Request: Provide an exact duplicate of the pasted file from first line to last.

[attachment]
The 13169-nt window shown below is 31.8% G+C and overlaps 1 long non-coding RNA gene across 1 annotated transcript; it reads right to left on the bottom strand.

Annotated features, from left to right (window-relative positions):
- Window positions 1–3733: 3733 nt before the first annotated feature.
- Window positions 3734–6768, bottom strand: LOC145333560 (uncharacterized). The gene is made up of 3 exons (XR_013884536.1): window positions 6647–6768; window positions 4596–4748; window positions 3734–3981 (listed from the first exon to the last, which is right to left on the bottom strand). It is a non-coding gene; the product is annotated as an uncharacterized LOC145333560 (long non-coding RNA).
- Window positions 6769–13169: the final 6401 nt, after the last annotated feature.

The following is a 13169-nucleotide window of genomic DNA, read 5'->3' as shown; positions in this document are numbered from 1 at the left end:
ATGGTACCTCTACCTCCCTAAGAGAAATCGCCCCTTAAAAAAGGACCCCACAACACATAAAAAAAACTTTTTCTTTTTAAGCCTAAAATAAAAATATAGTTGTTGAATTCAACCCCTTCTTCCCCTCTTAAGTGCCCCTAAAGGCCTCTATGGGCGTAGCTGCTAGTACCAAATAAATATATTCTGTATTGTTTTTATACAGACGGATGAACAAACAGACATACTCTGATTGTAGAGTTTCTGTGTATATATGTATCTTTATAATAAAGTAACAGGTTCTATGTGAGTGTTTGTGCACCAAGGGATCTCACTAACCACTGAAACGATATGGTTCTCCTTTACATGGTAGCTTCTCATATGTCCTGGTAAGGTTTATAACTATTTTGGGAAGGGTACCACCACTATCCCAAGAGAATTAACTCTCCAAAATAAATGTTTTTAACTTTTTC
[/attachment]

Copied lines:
The 13169-nt window shown below is 31.8% G+C and overlaps 1 long non-coding RNA gene across 1 annotated transcript; it reads right to left on the bottom strand.

Annotated features, from left to right (window-relative positions):
- Window positions 1–3733: 3733 nt before the first annotated feature.
- Window positions 3734–6768, bottom strand: LOC145333560 (uncharacterized). The gene is made up of 3 exons (XR_013884536.1): window positions 6647–6768; window positions 4596–4748; window positions 3734–3981 (listed from the first exon to the last, which is right to left on the bottom strand). It is a non-coding gene; the product is annotated as an uncharacterized LOC145333560 (long non-coding RNA).
- Window positions 6769–13169: the final 6401 nt, after the last annotated feature.

The following is a 13169-nucleotide window of genomic DNA, read 5'->3' as shown; positions in this document are numbered from 1 at the left end:
ATGGTACCTCTACCTCCCTAAGAGAAATCGCCCCTTAAAAAAGGACCCCACAACACATAAAAAAAACTTTTTCTTTTTAAGCCTAAAATAAAAATATAGTTGTTGAATTCAACCCCTTCTTCCCCTCTTAAGTGCCCCTAAAGGCCTCTATGGGCGTAGCTGCTAGTACCAAATAAATATATTCTGTATTGTTTTTATACAGACGGATGAACAAACAGACATACTCTGATTGTAGAGTTTCTGTGTATATATGTATCTTTATAATAAAGTAACAGGTTCTATGTGAGTGTTTGTGCACCAAGGGATCTCACTAACCACTGAAACGATATGGTTCTCCTTTACATGGTAGCTTCTCATATGTCCTGGTAAGGTTTATAACTATTTTGGGAAGGGTACCACCACTATCCCAAGAGAATTAACTCTCCAAAATAAATGTTTTTAACTTTTTC